2. In a nozzle for the electrical spinning of artificial fibers, a face plate, a single outlet opening in said plate, the diameter of said opening being greater than the length thereof, said opening conically converging from the internal surface of said plate towards the external surface thereof.

3. In a nozzle for the electrical spinning of artificial fibers, a face plate, an outlet opening in said plate, the diameter of said opening being greater than the length thereof, said opening conically converging from the internal surface of said plate towards the external surface thereof, in such a manner as to form an extremely thin, sharp edged outlet orifice.

4. In a nozzle for the electrical spinning of artificial fibers, a face plate, an outlet opening in said plate, the diameter of said opening being greater than the length thereof, said opening conically converging from the internal surface of said plate towards the external surface thereof, said nozzle having such an external outline that any electrical charge imparted thereto will be concentrated at said face plate.

5. ha method for the electrical spinning of fibers, the step which comprises passing a spinning solution through an outlet opening of a nozzle which opening has a greater diameter than length.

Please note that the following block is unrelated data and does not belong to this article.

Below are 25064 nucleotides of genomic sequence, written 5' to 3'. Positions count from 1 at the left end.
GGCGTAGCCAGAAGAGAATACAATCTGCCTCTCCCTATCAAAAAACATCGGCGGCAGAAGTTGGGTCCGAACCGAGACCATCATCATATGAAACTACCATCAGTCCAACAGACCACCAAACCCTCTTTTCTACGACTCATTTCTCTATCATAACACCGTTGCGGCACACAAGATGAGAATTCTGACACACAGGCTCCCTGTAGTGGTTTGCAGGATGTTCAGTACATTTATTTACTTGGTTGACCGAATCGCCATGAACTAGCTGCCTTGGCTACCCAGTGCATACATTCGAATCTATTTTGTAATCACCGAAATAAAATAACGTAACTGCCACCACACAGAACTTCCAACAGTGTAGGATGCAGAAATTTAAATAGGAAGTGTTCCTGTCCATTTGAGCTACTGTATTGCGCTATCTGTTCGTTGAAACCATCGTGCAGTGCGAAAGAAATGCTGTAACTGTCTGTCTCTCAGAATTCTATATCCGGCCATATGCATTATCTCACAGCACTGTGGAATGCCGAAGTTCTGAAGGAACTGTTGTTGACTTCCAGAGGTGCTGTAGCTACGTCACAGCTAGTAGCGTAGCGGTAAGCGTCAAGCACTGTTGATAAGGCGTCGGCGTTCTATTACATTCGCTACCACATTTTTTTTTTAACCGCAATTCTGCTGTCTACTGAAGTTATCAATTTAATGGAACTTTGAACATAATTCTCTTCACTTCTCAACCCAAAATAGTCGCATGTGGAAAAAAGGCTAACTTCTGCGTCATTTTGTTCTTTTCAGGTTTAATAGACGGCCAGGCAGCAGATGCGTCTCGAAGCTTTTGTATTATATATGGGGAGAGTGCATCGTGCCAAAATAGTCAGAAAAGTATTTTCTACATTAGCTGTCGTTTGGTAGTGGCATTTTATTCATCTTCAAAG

ANTON FORMHALS.

Referenced by
Citing PatentFiling datePublication dateApplicantTitle
US2512488 *Jun 2, 1947Jun 20, 1950Const Mecaniques De Stains SocSpinneret and mounting therefor
US2968833 *May 17, 1957Jan 24, 1961Phillips Petroleum CoMethod and apparatus for prilling ammonium nitrate
US3030665 *Feb 25, 1959Apr 24, 1962Douglas Eagleton SidneyRefining thermoplastic resins
US4053269 *Feb 26, 1975Oct 11, 1977Sidney LevyApparatus for forming a composite tape
US4248577 *Jun 13, 1978Feb 3, 1981Rhone-Poulenc TextileSpinneret assembly
Classifications
U.S. Classification264/10, 425/461
International ClassificationD01D4/02, D01D4/00
Cooperative ClassificationD01D4/02
European ClassificationD01D4/02